Celtic and Ajax likely to battle for second place

Ronny Deila is confident his side can defeat Fenerbache. Picture: SNS
Ronny Deila is confident his side can defeat Fenerbache. Picture: SNS
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THERE was a time when Celtic and Ajax craved to be regular combatants in the so-called Atlantic League. Now, it feels as if their brands are but drops in the ocean across the expanse of continental competition.

To be facing off in the Europa League that neither of them wanted to be in, a mere two years after they went toe-to-toe in the Champions League group stages, is indicative of how institution clubs outside the bigger leagues are finding cross-border pickings ever slimmer.

It’s tougher to be on the same level as clubs who have more money

Ronny Deila

Yet, what could be most troubling to the bean counters at both clubs is that the Group A opener between the two sides in Amsterdam on Thursday won’t feature the favourites for the section. That honour belongs to Fenerbahce, purely and simply because, unlike at Celtic and Ajax, in Turkey they do not seek to navigate sustainable waters and instead spend like drunken sailors.

The Istanbul club’s largesse has prompted the Dutch club’s manager, Frank de Boer, to concede that it will be Fenerbahce plus one from either Ajax or Celtic when it comes to the two qualifiers from Group A. His Glasgow counterpart, Ronny Deila, finds it difficult to disagree, much as he possesses the healthy Scandic disregard for wealth accumulation.

“That’s a good assessment, but money is not everything and we can beat Fenerbahce,” said the Norwegian of a Turkish side that will feature Robin van Persie and Nani among the many players with fat pay packets. “They have to put this team together as well and we are going to give them a fight, that’s what we want. But, of course, if you look at it that way they have brought in top-class players and are a strong team.

“There is now such a big difference in the money between different countries. It makes it harder for everybody. When we have good generations we have brought in players and given them the experience. When we have good generations we can beat anybody. But then you lose players and have to start all over again so it’s tougher to be every year on the same level like the clubs who have more money. If the distance gets too big it’s not positive for European football either.”

Celtic are Ajax-alikes in their commitment to rearing/recruiting players, developing them across a couple of seasons and then selling them for considerable profits. As demonstrated by Celtic cashing in on Virgil van Dijk for £13 million last week with the defender aged 24, it is rare for a major talent to spend their peak years with either of the two clubs owing to the skewing of finances across Europe. Yet, the Amsterdam club retain a core of exciting attacking prospects in their ranks with such as Davy Klaasen, Arkadiusz Milik, Anwar El Ghazi. Klaassen, at 22, is the eldest of the trio and the longest schooled in the Ajax system.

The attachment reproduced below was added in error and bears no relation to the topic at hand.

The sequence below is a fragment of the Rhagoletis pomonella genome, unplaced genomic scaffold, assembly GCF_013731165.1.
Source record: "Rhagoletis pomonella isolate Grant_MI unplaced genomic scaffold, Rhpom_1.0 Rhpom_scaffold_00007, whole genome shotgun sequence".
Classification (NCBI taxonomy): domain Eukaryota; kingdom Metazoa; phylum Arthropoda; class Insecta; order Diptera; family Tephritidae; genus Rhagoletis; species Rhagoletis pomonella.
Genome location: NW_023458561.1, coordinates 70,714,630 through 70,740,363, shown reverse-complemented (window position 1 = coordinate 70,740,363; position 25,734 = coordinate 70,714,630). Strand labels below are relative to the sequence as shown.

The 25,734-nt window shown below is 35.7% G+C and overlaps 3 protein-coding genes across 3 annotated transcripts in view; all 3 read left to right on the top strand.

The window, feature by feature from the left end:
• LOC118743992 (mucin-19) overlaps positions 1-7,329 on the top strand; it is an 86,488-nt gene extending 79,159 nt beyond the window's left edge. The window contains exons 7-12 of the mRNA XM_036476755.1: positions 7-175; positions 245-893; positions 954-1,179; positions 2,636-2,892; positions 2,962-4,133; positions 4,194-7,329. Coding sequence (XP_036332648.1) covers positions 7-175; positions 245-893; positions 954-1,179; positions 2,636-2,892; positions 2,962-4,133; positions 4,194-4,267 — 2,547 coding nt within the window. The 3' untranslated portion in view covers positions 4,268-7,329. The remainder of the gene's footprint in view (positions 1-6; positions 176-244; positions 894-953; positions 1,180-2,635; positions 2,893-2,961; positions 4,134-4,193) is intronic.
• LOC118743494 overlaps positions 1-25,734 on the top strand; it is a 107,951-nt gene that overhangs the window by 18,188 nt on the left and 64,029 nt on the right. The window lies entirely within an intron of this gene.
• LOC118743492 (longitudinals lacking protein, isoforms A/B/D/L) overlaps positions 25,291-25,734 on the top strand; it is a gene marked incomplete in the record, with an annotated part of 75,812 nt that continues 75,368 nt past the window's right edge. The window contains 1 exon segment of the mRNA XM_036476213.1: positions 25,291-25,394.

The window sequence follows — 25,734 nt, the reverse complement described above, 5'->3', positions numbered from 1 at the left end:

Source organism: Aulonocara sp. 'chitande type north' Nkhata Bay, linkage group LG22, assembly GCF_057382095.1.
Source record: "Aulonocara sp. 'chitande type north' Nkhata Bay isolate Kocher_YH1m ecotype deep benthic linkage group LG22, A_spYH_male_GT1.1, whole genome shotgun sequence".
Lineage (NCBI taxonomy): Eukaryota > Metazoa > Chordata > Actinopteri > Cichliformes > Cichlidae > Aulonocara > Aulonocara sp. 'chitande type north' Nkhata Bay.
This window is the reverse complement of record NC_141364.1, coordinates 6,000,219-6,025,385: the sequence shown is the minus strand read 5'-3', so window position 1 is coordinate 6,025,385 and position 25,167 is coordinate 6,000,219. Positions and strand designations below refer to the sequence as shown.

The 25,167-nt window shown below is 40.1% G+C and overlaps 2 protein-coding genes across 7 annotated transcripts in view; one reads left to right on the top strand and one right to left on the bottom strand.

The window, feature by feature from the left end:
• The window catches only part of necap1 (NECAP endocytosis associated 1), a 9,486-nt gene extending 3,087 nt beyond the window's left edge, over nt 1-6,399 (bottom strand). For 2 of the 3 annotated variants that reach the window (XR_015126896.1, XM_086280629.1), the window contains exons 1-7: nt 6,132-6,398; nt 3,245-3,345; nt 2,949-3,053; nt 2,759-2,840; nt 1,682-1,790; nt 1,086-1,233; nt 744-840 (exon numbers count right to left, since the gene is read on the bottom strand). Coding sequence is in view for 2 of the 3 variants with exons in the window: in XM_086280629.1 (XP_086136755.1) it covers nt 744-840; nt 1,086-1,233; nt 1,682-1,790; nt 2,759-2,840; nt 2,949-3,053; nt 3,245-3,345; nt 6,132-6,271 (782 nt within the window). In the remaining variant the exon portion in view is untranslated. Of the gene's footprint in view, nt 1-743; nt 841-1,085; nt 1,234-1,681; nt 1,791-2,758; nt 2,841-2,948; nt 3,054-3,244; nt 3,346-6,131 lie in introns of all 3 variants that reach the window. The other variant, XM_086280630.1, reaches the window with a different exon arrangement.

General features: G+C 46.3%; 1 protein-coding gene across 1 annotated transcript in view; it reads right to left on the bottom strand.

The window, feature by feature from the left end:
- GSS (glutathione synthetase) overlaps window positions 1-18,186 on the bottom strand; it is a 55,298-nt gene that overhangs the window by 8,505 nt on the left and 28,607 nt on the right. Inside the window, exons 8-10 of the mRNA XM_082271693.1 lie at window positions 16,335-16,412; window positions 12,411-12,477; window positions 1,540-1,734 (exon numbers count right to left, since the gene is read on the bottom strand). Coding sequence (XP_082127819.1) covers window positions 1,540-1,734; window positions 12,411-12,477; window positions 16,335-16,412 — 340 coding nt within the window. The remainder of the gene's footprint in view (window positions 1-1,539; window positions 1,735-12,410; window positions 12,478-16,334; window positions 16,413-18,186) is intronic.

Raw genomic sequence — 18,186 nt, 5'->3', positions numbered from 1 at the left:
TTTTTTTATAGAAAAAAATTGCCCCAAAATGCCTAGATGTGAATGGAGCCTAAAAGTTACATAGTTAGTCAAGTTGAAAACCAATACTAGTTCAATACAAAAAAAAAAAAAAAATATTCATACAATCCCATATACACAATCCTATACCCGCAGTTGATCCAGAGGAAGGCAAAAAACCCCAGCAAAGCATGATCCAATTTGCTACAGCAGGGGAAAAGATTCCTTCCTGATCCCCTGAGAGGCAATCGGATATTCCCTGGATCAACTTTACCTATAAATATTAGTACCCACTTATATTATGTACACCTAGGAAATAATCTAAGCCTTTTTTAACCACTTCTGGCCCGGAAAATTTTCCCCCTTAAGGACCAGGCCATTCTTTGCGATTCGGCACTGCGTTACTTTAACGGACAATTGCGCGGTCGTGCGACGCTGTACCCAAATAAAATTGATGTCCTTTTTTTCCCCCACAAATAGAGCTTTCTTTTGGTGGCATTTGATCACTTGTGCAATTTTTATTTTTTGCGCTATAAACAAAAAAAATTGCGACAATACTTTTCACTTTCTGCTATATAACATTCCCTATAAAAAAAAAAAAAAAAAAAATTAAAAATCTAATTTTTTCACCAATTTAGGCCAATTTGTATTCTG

“They are a very young team,” Deila said. “They have a very clear style of play. With Ajax, you look at the individuals rather than the style of play because you know what you are going to meet. It’s a team that want to keep the ball and move it from side to side and play offensive football, so we have to defend well but we know we are going to get our chances as well. We’ll do everything to hurt them when we have the chance.

“They have the same demands as here in Celtic. They want to win games and get back on track and show they are good enough to be in Europe and maybe in the Champions League as well. It’s going to be a very tough game but I am confident we can get something from Amsterdam. We have an injury-free squad now, everybody has played a lot in the international break, almost everybody. They are important in their national teams and that’s a positive sign.”

It is a shame the Europa League is so derided in comparison to the Champions League, because for such as Celtic, Ajax and even their group opponents Molde, it offers the promise of close competitive encounters and intrigue to match that such teams are not really equipped to provide regularly in a set-up where clubs with £150m football wage bills ultimately reach the latter stages.

The myriad failings of Deila’s side in Malmö at the play-off stage of the Champions League suggest they could endure a difficult evening in the Dutch capital. Yet, the Celtic manager believes such assessment overlooks previous experiences on the road in continental competition across the past year.

“The Malmö game was a special game compared to the game against Qarabag. I didn’t recognise ourselves. For me it is to get back to the Qarabag level and defend very well. It has to start with that – aggression and positivity in defence. When we have chances we have to keep the ball but also attack them hard when we have possibilities. In a way you have to be more cautious and take your chances when you get them.

“In Malmö we were between everything. We were not really offensive or not good defensively. It was a lesson that we have to learn from, but I can’t say that’s how we’ve been in the other away games. We were good away against Inter Milan [in the last 32 of the Europa League last year] and I want to see a Celtic team that is more like that than the one in Malmö. That was not the level we want to be at.” The Europa League may not be the level Celtic want to be at. Yet it is a level at which they must demonstrate they can prosper.